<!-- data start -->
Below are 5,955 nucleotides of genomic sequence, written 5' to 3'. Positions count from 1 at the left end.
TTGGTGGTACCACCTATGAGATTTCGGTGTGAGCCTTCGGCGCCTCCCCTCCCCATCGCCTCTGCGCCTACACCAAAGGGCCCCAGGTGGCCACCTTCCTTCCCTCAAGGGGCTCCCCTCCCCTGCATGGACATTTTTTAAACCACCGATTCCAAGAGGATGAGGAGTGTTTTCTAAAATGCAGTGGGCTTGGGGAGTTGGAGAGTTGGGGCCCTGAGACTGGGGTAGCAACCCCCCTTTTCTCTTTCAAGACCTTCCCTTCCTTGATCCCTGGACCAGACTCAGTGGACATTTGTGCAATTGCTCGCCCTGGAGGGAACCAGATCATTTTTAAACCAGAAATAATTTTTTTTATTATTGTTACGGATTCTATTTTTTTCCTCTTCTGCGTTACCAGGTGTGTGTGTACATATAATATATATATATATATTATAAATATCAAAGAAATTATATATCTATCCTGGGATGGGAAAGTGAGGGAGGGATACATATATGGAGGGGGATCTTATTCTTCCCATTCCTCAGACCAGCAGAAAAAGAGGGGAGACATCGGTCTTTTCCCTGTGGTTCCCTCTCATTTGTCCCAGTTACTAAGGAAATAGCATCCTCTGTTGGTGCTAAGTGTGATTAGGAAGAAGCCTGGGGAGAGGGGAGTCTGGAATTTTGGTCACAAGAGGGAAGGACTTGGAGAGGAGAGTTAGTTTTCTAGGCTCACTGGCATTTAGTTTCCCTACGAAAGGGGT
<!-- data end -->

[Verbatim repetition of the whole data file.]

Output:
Below are 5,955 nucleotides of genomic sequence, written 5' to 3'. Positions count from 1 at the left end.
TTGGTGGTACCACCTATGAGATTTCGGTGTGAGCCTTCGGCGCCTCCCCTCCCCATCGCCTCTGCGCCTACACCAAAGGGCCCCAGGTGGCCACCTTCCTTCCCTCAAGGGGCTCCCCTCCCCTGCATGGACATTTTTTAAACCACCGATTCCAAGAGGATGAGGAGTGTTTTCTAAAATGCAGTGGGCTTGGGGAGTTGGAGAGTTGGGGCCCTGAGACTGGGGTAGCAACCCCCCTTTTCTCTTTCAAGACCTTCCCTTCCTTGATCCCTGGACCAGACTCAGTGGACATTTGTGCAATTGCTCGCCCTGGAGGGAACCAGATCATTTTTAAACCAGAAATAATTTTTTTTATTATTGTTACGGATTCTATTTTTTTCCTCTTCTGCGTTACCAGGTGTGTGTGTACATATAATATATATATATATATTATAAATATCAAAGAAATTATATATCTATCCTGGGATGGGAAAGTGAGGGAGGGATACATATATGGAGGGGGATCTTATTCTTCCCATTCCTCAGACCAGCAGAAAAAGAGGGGAGACATCGGTCTTTTCCCTGTGGTTCCCTCTCATTTGTCCCAGTTACTAAGGAAATAGCATCCTCTGTTGGTGCTAAGTGTGATTAGGAAGAAGCCTGGGGAGAGGGGAGTCTGGAATTTTGGTCACAAGAGGGAAGGACTTGGAGAGGAGAGTTAGTTTTCTAGGCTCACTGGCATTTAGTTTCCCTACGAAAGGGGT